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Singaporean law in spotlight after Najib scraps ISA
Agence France Presse - September 18, 2011
Human rights and opposition groups say Singapore needs to keep up with the times and abolish the Internal Security Act, which allows for detention without trial and is seen by critics as an instrument to stifle dissent.
In a surprise move, Malaysian Prime Minister Najib Razak said last week that his government would scrap the ISA and ease other laws viewed as curbs on civil liberties, including protest rules and annual newspaper licensing.
But the city-state insists the ISA, which was used against leftists in the past and suspected Islamic extremists in recent years, remains relevant and maintains that media regulations are needed to preserve social cohesion.
Singapore's longest-held ISA detainee was Chia Thye Poh, a former Socialist Party lawmaker who was held for 23 years from 1966 to 1989, followed by nine additional years of effective house arrest.
Even now all protests outside a designated free-speech zone – where speakers must register with authorities in advance – still require a police permit in Singapore.
The ISA was originally designed to fight communist insurgents in the 1960s in British-ruled Malaya, which included modern-day Malaysia and Singapore.
Singapore became independent in 1965 after being ejected from the Malaysian federation, but both countries retained the ISA.
Najib said that after repealing the ISA, Malaysia will introduce new legislation retaining some preventive detention powers but for shorter periods and subject to more court oversight.
"In a way Najib is taking the cue from civil society groups in his country," said Sinapan Samydorai, director for Southeast Asian affairs at Think Center, a Singapore-based political and civil rights campaign group.
"If Malaysia is opening up, then I think they are moving ahead. It's also time for Singapore to move ahead," he said.
Singapore defends the ISA. Earlier this month, authorities disclosed three suspected Islamist militants were being held under it after they were repatriated to the city-state.
Two belonged to the Southeast Asia-based Jemaah Islamiyah terror network and the third is a member of the Moro Islamic Liberation Front, an armed group waging an insurgency in the southern Philippines.
In a statement on Friday, Singapore's Ministry of Home Affairs said that the ISA had been used "sparingly" and was aimed at fighting "threats of subversion, racial and religious extremism, espionage and terrorism," not political dissent.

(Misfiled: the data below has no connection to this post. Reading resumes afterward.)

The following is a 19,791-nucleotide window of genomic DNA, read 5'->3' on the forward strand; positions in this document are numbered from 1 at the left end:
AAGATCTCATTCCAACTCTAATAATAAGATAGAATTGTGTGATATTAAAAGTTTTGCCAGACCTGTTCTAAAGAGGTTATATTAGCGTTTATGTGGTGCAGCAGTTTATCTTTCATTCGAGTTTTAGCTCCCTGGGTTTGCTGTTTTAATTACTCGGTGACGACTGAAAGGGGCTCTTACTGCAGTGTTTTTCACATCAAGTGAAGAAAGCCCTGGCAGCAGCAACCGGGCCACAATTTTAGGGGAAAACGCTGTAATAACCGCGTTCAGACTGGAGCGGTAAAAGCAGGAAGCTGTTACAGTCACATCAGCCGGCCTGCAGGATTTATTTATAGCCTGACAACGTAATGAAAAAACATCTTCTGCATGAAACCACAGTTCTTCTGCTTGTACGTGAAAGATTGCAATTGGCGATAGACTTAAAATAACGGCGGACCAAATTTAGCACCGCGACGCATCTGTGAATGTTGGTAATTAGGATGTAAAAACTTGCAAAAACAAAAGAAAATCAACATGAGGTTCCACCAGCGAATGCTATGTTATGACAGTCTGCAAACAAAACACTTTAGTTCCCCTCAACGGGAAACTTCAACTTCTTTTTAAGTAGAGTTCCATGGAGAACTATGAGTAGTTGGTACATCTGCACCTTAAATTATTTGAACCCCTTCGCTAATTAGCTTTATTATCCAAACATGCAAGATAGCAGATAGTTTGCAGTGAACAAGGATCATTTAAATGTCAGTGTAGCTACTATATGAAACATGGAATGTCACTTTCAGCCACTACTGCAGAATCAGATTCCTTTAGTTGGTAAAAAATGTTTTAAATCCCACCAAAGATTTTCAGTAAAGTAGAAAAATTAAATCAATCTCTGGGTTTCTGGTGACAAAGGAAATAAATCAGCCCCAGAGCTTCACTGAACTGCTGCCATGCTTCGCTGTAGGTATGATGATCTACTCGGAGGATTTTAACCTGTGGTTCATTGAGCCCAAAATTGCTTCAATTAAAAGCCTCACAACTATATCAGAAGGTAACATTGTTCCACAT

"No person has ever been detained only for their political beliefs," the ministry said, referring to criticism that the ISA was used in the past to detain government opponents and intimidate the population.
Samydorai said the results of parliamentary elections in May and the presidential poll in August, when the ruling People's Action Party recorded its worst-ever showings, showed that Singaporeans, most notably the young, yearn for greater political freedom.
"Governments in Asia are realizing that young people cannot tolerate non-democratic practices anymore," he said.
In May, the PAP lost an unprecedented six seats in the 87-member Parliament and its share of the popular vote fell to 60 percent, its lowest in 52 years in power.
Three months later, the party's de-facto candidate in the four-man contest for the presidency – the head of state – won by a razor-thin margin after garnering just 35.2 percent of votes cast.
Government critics have been emboldened by the poll results and independent political Web sites are starting to buzz with calls for the ISA's abolition.
"Singapore will be making a quantum leap towards improving its human rights record if [the government] decides to imitate Malaysia in abolishing the ISA," wrote Ann Xavier in The Online Citizen.
"A first world country like Singapore should not be keeping third world laws to repress its political opponents."
According to critics, the ISA is not Singapore's only repressive legislation.
The mainstream media is tightly controlled and opposition figures have on occasion been bankrupted in libel actions brought by senior government officials – which bars them from being lawmakers or parliamentary candidates.
Chee Soon Juan, who is secretary general of the opposition Singapore Democratic Party and has been made insolvent for exactly that reason, said "times demand" that the ISA be abolished.
"Repressive laws that instill fear and stifle independent thinking have no place in the modern world," he said.